So it's official. Google Authorship is no longer part of web design. We all saw the warning signs, but it's still a bit of a shock!
What was Google Authorship?
Introduced 3 years ago, Google Authorship was a Google program allowing website owners to link their website to a Google+ profile. By linking the two, Google's search engine algorithms could prioritise web pages from a trusted author. For example, if a web page was linked to a reputable Google+ author with many followers and positive comments then the website would be ranked more highly than one from a less trusted source - makes sense, doesn't it?
Yes, Google Authorship was also a blatant attempt for Google to promote their own social network in their bid for world domination. However, the party line was that it would make the search results more accurate and valuable for searchers.
Google Authorship could be achieved through a form of reciprocal linking - edit your Google+ profile to list yourself as a contributor to the website; and link to your Google+ profile from your website. This would tell Google that the two are created by the same person.
As well as telling Google that a website is by a trusted author, Google Authorship would also add information to the search results - for example your Google+ profile picture (although this became less frequent after the 2013 algorithm change), a link to your Google+ profile and the number of followers.
Why has it been removed?
Last year, Google showed the first signs that their Authorship program was not as effective as they hoped. They announced that Google Authorship information would become less prominent in the search results, and would be displayed in more specific circumstances. And now they have removed it completely.
Google explained that the information displayed in search results as part of Google Authorship is not as interesting to users as they had hoped, and that it does not significantly influence click-through rates. I find this a bit strange because the original explanation for introducing Google+ Authorship was to make search results more reliable by using the author's status on Google+ as a ranking factor - if this was the case, surely they would just remove the "uninteresting" Google+ profile information from search results and continue to use Google Authorship behind the scenes to help with rankings... Perhaps it's more likely that Google+ simply hasn't taken off as much as Google had hoped, which means that someone's Google+ status isn't a reliable indicator of whether they're a trusted author. But of course they wouldn't admit this...
I'm not denying the statistics, but several people enquiring about our WordPress web design services have mentioned that they phoned us because my picture was visible in the Google search results. They said that it personalises our company and makes us stand out against the other Google results. Surely Barn2 Media aren't alone in this?
Yes, Google Authorship was often used inappropriately. It wasn't appropriate to display an author's photo alongside a corporate web page, e.g. one of the 'Our Services' pages in the search results. However it was entirely appropriate for blog posts and articles , which are written by a specific individual. With a bit of research, Google Authorship could be set up to work in exactly this way, and we had implemented this on the Barn2 Media website and our WordPress web design clients' sites.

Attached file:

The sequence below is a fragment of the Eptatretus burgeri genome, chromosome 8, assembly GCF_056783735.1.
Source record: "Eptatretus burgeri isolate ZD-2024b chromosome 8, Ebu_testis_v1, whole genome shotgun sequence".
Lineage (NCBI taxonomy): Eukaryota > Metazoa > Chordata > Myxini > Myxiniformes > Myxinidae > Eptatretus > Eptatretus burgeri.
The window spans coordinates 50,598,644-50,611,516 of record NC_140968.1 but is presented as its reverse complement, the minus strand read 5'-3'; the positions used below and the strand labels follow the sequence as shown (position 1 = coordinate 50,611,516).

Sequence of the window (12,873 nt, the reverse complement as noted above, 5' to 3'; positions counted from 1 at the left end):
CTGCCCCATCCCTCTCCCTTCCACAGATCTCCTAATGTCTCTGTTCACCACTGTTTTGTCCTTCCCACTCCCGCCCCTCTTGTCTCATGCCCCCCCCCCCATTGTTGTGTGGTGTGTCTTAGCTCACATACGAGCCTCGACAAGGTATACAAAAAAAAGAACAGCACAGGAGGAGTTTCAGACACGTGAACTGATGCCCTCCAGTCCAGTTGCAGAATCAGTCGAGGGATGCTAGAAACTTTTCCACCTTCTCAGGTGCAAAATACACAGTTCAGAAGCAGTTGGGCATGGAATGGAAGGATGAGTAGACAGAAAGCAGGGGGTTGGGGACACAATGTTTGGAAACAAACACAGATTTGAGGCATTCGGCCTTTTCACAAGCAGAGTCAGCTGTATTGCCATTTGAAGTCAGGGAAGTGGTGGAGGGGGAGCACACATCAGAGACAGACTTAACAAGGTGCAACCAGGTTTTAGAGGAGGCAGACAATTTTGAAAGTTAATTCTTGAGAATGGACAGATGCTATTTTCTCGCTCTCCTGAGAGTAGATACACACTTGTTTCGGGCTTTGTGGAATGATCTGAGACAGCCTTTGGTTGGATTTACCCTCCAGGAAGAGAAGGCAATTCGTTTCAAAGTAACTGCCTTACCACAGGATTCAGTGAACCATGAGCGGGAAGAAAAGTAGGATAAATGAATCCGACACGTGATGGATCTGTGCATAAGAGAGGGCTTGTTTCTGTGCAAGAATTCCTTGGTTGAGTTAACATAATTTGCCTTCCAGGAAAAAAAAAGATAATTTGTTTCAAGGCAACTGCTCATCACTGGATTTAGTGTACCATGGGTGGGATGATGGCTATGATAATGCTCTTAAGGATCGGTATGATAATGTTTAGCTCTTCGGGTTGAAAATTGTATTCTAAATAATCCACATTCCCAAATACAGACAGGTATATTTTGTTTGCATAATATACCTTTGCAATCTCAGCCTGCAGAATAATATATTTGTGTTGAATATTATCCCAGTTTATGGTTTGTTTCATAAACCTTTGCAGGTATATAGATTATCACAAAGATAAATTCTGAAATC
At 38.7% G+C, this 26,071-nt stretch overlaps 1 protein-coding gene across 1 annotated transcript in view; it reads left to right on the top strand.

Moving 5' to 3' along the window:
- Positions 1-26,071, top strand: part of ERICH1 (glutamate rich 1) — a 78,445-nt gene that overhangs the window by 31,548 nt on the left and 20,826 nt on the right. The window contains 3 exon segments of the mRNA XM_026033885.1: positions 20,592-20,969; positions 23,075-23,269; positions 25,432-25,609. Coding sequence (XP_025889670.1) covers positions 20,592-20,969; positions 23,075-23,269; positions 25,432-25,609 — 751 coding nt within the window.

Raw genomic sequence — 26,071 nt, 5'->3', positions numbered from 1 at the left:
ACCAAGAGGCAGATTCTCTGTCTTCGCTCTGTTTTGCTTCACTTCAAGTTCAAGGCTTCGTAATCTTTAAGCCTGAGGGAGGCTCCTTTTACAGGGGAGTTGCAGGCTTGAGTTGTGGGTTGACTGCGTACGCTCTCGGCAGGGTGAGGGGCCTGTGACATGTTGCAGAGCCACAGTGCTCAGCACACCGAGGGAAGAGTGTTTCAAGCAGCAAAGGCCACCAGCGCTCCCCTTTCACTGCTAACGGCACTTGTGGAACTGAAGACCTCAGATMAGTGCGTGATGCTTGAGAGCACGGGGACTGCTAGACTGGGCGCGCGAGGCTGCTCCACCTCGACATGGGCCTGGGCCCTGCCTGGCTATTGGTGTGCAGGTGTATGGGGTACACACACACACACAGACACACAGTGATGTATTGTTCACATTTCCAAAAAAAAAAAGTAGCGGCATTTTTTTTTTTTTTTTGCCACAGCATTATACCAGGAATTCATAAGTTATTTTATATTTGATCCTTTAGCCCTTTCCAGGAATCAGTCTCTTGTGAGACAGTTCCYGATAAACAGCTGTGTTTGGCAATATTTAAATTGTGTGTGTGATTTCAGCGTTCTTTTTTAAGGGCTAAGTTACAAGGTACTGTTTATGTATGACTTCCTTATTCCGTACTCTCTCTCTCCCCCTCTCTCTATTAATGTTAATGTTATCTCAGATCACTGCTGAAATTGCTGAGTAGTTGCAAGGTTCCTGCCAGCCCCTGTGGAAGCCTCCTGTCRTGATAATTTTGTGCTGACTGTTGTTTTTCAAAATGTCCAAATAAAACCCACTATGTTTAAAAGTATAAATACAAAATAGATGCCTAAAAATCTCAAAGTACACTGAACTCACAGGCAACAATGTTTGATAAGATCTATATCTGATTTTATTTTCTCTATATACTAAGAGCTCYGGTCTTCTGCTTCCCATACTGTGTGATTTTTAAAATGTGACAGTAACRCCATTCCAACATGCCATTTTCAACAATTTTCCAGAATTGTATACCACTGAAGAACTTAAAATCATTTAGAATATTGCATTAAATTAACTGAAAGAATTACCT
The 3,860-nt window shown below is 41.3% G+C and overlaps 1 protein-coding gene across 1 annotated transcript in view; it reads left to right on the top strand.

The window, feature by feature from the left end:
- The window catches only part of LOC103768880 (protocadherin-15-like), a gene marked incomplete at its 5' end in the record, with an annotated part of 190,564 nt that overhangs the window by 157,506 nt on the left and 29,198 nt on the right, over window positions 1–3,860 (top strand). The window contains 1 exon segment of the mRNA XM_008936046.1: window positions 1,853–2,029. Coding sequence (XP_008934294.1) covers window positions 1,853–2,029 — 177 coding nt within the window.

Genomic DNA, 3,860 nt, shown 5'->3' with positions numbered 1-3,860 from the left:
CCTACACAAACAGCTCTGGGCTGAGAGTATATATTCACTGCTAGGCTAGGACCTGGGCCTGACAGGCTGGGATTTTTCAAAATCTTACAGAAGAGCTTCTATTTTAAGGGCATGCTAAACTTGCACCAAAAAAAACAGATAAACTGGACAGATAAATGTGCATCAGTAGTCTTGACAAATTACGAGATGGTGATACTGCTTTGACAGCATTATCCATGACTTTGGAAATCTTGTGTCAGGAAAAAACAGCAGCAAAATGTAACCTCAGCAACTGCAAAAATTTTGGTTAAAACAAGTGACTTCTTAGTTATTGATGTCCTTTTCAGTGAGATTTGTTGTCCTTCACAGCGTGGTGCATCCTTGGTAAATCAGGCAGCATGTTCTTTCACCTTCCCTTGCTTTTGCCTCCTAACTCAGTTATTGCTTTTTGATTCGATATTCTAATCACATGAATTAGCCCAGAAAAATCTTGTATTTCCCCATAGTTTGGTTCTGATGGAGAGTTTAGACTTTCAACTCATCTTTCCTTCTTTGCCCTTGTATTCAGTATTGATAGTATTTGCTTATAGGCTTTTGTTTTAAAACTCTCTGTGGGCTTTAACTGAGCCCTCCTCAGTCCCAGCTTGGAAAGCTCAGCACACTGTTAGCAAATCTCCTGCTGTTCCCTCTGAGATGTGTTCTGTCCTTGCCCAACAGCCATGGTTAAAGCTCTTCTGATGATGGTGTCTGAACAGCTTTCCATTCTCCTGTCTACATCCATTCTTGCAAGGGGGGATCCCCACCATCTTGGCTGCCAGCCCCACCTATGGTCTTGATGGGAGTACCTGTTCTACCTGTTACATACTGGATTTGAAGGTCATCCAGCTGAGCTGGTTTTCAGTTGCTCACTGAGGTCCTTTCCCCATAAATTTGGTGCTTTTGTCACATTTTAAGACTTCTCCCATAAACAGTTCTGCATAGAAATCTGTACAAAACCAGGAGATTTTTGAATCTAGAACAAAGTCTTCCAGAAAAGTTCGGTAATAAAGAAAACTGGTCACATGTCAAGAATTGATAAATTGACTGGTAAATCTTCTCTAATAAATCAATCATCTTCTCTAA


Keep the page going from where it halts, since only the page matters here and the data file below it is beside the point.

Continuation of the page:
I think it's absolutely right for Google to monitor search engine trends and make continual improvements. However I can't help but feel a bit frustrated that so many people wasted so much time learning how to set up Google Authorship correctly, only for it to be removed. We're only one small company, and we spent quite a while researching the best way to implement Google Authorship (the guidance for which seemed to change every 5 minutes) and even had a page on it in our team wiki!
And it's not just time that was wasted - over the past few months, more and more of our WordPress web design clients have commissioned to set up Google Authorship for their websites. This means that they have wasted money paying us to provide a service that is now obselete. Obviously we won't provide this service in future, but I like to think that the improvements we make to people's WordPress websites will help their business for years to come! - which hasn't happened in this case.
Anyway, it's all irrelevant now.
Do I need to remove the Google Authorship from my WordPress website?
Google's John Mueller has confirmed that you don't need to remove your Google Authorship (i.e. the 'author=#' markup) from your website. It won't do any harm, it's just that Google are no longer using it for anything. No need to panic.
What about Publisher markup?
Although this post (and all the recent hype) focusses on Google Authorship, it's important not to forget about Google Publisher. Google Authorship added markup to your website code called author=. This linked a web page with an individual Google+ author and was useful for personal content such as blog posts.
The lesser-known publisher= markup links a web page with a company Google+ page and has NOT been removed by Google (at least, not yet!). This means that it's still worth including Publisher markup as part of a WordPress web design project. (Read more about the difference between Authorship and Publisher.)